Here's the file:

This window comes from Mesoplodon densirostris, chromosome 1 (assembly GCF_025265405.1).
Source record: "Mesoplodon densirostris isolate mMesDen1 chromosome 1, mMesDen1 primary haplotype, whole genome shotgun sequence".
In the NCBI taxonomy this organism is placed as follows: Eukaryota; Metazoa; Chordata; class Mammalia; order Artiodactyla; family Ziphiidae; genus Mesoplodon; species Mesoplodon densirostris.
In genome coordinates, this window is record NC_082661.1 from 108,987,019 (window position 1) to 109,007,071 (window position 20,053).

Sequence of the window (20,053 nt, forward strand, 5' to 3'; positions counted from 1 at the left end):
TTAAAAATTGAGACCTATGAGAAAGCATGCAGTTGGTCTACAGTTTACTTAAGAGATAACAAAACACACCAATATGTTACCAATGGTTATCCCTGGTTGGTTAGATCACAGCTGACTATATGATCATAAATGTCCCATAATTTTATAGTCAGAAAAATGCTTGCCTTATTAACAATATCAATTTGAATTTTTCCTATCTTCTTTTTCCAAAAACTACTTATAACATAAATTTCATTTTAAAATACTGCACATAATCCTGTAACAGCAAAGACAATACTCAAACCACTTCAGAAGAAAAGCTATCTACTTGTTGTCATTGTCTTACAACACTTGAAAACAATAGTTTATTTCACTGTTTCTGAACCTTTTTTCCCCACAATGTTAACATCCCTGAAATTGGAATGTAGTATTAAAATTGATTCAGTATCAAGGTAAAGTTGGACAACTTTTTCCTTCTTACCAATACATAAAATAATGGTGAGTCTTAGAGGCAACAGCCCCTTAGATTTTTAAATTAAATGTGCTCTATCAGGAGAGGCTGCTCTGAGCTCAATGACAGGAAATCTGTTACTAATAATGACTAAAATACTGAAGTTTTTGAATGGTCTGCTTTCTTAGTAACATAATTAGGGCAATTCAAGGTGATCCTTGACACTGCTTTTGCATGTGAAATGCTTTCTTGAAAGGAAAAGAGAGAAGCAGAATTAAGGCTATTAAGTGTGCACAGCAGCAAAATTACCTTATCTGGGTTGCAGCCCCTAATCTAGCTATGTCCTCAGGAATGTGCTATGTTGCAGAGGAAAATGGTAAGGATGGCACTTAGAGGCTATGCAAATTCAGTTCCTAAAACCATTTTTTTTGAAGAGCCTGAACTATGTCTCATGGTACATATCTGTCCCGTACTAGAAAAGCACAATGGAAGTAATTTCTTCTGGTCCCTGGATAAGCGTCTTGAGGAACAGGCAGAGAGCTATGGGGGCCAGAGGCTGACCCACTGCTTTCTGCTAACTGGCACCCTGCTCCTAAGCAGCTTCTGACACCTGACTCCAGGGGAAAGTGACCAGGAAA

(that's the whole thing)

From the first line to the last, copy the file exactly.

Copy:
This window comes from Mesoplodon densirostris, chromosome 1 (assembly GCF_025265405.1).
Source record: "Mesoplodon densirostris isolate mMesDen1 chromosome 1, mMesDen1 primary haplotype, whole genome shotgun sequence".
In the NCBI taxonomy this organism is placed as follows: Eukaryota; Metazoa; Chordata; class Mammalia; order Artiodactyla; family Ziphiidae; genus Mesoplodon; species Mesoplodon densirostris.
In genome coordinates, this window is record NC_082661.1 from 108,987,019 (window position 1) to 109,007,071 (window position 20,053).

Sequence of the window (20,053 nt, forward strand, 5' to 3'; positions counted from 1 at the left end):
TTAAAAATTGAGACCTATGAGAAAGCATGCAGTTGGTCTACAGTTTACTTAAGAGATAACAAAACACACCAATATGTTACCAATGGTTATCCCTGGTTGGTTAGATCACAGCTGACTATATGATCATAAATGTCCCATAATTTTATAGTCAGAAAAATGCTTGCCTTATTAACAATATCAATTTGAATTTTTCCTATCTTCTTTTTCCAAAAACTACTTATAACATAAATTTCATTTTAAAATACTGCACATAATCCTGTAACAGCAAAGACAATACTCAAACCACTTCAGAAGAAAAGCTATCTACTTGTTGTCATTGTCTTACAACACTTGAAAACAATAGTTTATTTCACTGTTTCTGAACCTTTTTTCCCCACAATGTTAACATCCCTGAAATTGGAATGTAGTATTAAAATTGATTCAGTATCAAGGTAAAGTTGGACAACTTTTTCCTTCTTACCAATACATAAAATAATGGTGAGTCTTAGAGGCAACAGCCCCTTAGATTTTTAAATTAAATGTGCTCTATCAGGAGAGGCTGCTCTGAGCTCAATGACAGGAAATCTGTTACTAATAATGACTAAAATACTGAAGTTTTTGAATGGTCTGCTTTCTTAGTAACATAATTAGGGCAATTCAAGGTGATCCTTGACACTGCTTTTGCATGTGAAATGCTTTCTTGAAAGGAAAAGAGAGAAGCAGAATTAAGGCTATTAAGTGTGCACAGCAGCAAAATTACCTTATCTGGGTTGCAGCCCCTAATCTAGCTATGTCCTCAGGAATGTGCTATGTTGCAGAGGAAAATGGTAAGGATGGCACTTAGAGGCTATGCAAATTCAGTTCCTAAAACCATTTTTTTTGAAGAGCCTGAACTATGTCTCATGGTACATATCTGTCCCGTACTAGAAAAGCACAATGGAAGTAATTTCTTCTGGTCCCTGGATAAGCGTCTTGAGGAACAGGCAGAGAGCTATGGGGGCCAGAGGCTGACCCACTGCTTTCTGCTAACTGGCACCCTGCTCCTAAGCAGCTTCTGACACCTGACTCCAGGGGAAAGTGACCAGGAAA